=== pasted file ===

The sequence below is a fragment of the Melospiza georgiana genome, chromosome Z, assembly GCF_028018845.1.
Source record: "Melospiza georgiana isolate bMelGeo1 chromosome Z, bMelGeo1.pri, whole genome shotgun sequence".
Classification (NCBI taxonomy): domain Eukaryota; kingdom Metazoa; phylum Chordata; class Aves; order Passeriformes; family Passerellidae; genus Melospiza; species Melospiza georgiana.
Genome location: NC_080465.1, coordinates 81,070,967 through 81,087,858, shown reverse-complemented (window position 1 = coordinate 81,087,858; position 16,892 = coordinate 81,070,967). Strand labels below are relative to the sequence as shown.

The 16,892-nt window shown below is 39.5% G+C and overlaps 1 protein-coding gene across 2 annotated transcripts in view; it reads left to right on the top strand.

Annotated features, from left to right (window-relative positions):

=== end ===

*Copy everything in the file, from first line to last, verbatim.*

The sequence below is a fragment of the Melospiza georgiana genome, chromosome Z, assembly GCF_028018845.1.
Source record: "Melospiza georgiana isolate bMelGeo1 chromosome Z, bMelGeo1.pri, whole genome shotgun sequence".
Classification (NCBI taxonomy): domain Eukaryota; kingdom Metazoa; phylum Chordata; class Aves; order Passeriformes; family Passerellidae; genus Melospiza; species Melospiza georgiana.
Genome location: NC_080465.1, coordinates 81,070,967 through 81,087,858, shown reverse-complemented (window position 1 = coordinate 81,087,858; position 16,892 = coordinate 81,070,967). Strand labels below are relative to the sequence as shown.

The 16,892-nt window shown below is 39.5% G+C and overlaps 1 protein-coding gene across 2 annotated transcripts in view; it reads left to right on the top strand.

Annotated features, from left to right (window-relative positions):